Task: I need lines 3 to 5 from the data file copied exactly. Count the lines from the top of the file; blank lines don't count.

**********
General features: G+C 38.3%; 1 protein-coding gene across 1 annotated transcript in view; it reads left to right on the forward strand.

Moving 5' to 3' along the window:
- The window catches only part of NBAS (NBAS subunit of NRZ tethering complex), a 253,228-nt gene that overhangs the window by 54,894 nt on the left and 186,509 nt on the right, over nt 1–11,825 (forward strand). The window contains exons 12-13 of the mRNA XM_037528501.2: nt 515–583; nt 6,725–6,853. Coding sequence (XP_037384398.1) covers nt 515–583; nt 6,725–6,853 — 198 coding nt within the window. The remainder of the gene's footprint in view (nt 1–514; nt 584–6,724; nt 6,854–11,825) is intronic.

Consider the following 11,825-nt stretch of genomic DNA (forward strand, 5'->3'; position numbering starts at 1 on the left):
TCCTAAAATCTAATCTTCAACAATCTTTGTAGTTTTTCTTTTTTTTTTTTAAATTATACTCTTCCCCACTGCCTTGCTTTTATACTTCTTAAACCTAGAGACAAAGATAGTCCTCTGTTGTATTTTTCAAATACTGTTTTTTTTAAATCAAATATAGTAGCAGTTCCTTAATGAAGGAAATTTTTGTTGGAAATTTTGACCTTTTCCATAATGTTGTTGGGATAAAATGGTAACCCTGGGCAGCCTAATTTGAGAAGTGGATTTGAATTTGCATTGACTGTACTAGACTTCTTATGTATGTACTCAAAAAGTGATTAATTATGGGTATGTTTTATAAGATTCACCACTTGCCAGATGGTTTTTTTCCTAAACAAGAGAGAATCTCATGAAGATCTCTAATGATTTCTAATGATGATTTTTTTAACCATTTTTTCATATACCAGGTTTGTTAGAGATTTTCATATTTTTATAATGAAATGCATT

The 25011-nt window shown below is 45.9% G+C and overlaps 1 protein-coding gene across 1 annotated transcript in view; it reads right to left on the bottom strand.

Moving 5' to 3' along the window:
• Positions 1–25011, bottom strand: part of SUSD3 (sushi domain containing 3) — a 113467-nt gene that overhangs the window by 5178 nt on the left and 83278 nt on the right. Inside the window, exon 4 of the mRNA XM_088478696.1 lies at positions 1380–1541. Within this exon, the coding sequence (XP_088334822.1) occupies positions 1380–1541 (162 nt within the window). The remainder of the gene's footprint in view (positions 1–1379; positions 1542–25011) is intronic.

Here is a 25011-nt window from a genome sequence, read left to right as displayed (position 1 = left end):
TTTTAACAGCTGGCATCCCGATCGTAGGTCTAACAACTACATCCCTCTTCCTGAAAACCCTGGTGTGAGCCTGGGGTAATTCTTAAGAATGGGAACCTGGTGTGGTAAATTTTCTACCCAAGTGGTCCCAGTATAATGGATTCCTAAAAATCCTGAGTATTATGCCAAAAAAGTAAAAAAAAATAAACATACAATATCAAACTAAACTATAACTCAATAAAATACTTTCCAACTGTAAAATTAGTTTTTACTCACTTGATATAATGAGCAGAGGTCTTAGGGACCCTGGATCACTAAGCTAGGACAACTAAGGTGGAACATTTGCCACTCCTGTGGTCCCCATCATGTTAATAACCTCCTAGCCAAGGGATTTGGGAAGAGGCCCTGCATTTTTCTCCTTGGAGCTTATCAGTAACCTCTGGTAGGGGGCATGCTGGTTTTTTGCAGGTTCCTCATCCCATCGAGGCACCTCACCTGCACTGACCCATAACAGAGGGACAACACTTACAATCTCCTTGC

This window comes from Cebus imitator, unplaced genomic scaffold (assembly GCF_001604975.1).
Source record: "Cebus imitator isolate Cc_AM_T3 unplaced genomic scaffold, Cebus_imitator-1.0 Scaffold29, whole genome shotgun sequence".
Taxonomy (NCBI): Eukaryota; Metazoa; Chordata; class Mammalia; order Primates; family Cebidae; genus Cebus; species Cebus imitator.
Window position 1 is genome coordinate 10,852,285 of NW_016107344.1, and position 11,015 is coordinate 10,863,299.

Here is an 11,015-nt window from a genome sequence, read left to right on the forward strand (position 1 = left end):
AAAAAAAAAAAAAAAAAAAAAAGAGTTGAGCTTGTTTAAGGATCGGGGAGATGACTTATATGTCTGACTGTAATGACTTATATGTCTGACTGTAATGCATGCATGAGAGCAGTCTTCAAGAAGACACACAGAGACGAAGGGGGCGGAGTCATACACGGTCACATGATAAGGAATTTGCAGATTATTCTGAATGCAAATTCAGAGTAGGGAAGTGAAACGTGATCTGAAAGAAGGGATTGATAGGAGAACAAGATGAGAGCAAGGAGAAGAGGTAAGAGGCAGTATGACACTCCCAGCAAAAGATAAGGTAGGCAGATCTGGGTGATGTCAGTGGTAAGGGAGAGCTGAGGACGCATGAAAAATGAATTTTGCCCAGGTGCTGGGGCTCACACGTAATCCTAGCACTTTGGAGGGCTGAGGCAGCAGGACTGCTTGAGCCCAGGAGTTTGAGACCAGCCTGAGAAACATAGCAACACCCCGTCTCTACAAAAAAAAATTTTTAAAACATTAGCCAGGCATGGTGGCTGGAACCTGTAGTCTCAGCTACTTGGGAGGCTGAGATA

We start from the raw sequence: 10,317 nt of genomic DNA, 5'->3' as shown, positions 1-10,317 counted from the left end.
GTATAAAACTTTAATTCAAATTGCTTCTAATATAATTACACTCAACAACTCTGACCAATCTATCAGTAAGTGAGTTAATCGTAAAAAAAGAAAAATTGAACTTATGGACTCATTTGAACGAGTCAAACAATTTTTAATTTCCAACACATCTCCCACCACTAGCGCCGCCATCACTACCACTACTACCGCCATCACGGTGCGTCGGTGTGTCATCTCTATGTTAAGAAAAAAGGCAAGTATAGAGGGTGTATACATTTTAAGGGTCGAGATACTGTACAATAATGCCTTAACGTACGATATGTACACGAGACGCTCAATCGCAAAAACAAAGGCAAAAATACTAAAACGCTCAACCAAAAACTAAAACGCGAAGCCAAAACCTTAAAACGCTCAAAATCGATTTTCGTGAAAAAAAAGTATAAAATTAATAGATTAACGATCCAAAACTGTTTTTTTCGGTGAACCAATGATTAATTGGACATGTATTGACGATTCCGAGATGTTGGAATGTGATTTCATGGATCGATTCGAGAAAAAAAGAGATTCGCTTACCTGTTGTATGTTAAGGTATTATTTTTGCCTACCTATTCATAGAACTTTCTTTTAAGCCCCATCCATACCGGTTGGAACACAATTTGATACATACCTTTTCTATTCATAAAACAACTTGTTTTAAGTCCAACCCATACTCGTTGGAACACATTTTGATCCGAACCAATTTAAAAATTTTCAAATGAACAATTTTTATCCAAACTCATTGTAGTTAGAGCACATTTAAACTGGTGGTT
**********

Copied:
- The window catches only part of NBAS (NBAS subunit of NRZ tethering complex), a 253,228-nt gene that overhangs the window by 54,894 nt on the left and 186,509 nt on the right, over nt 1–11,825 (forward strand). The window contains exons 12-13 of the mRNA XM_037528501.2: nt 515–583; nt 6,725–6,853. Coding sequence (XP_037384398.1) covers nt 515–583; nt 6,725–6,853 — 198 coding nt within the window. The remainder of the gene's footprint in view (nt 1–514; nt 584–6,724; nt 6,854–11,825) is intronic.

Consider the following 11,825-nt stretch of genomic DNA (forward strand, 5'->3'; position numbering starts at 1 on the left):
TCCTAAAATCTAATCTTCAACAATCTTTGTAGTTTTTCTTTTTTTTTTTTAAATTATACTCTTCCCCACTGCCTTGCTTTTATACTTCTTAAACCTAGAGACAAAGATAGTCCTCTGTTGTATTTTTCAAATACTGTTTTTTTTAAATCAAATATAGTAGCAGTTCCTTAATGAAGGAAATTTTTGTTGGAAATTTTGACCTTTTCCATAATGTTGTTGGGATAAAATGGTAACCCTGGGCAGCCTAATTTGAGAAGTGGATTTGAATTTGCATTGACTGTACTAGACTTCTTATGTATGTACTCAAAAAGTGATTAATTATGGGTATGTTTTATAAGATTCACCACTTGCCAGATGGTTTTTTTCCTAAACAAGAGAGAATCTCATGAAGATCTCTAATGATTTCTAATGATGATTTTTTTAACCATTTTTTCATATACCAGGTTTGTTAGAGATTTTCATATTTTTATAATGAAATGCATT